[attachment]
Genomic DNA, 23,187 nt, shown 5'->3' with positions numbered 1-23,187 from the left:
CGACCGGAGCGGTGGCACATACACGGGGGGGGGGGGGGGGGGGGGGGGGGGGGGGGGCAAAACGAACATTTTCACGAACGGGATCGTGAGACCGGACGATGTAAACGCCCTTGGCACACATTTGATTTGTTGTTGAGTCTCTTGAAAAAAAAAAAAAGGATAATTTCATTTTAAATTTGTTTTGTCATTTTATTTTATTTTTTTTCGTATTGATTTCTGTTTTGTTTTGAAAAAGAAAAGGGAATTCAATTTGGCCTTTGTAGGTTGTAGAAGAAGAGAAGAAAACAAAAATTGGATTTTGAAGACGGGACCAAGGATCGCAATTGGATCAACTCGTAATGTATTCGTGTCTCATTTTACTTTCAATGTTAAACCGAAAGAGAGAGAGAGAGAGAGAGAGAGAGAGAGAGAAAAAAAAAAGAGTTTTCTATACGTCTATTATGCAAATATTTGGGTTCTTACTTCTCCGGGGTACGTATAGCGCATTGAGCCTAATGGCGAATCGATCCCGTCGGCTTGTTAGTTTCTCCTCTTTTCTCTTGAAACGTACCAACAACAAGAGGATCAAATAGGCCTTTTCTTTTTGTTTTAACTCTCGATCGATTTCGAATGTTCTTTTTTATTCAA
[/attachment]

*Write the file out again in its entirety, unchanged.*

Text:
Genomic DNA, 23,187 nt, shown 5'->3' with positions numbered 1-23,187 from the left:
CGACCGGAGCGGTGGCACATACACGGGGGGGGGGGGGGGGGGGGGGGGGGGGGGGGGCAAAACGAACATTTTCACGAACGGGATCGTGAGACCGGACGATGTAAACGCCCTTGGCACACATTTGATTTGTTGTTGAGTCTCTTGAAAAAAAAAAAAAGGATAATTTCATTTTAAATTTGTTTTGTCATTTTATTTTATTTTTTTTCGTATTGATTTCTGTTTTGTTTTGAAAAAGAAAAGGGAATTCAATTTGGCCTTTGTAGGTTGTAGAAGAAGAGAAGAAAACAAAAATTGGATTTTGAAGACGGGACCAAGGATCGCAATTGGATCAACTCGTAATGTATTCGTGTCTCATTTTACTTTCAATGTTAAACCGAAAGAGAGAGAGAGAGAGAGAGAGAGAGAGAGAGAAAAAAAAAAGAGTTTTCTATACGTCTATTATGCAAATATTTGGGTTCTTACTTCTCCGGGGTACGTATAGCGCATTGAGCCTAATGGCGAATCGATCCCGTCGGCTTGTTAGTTTCTCCTCTTTTCTCTTGAAACGTACCAACAACAAGAGGATCAAATAGGCCTTTTCTTTTTGTTTTAACTCTCGATCGATTTCGAATGTTCTTTTTTATTCAA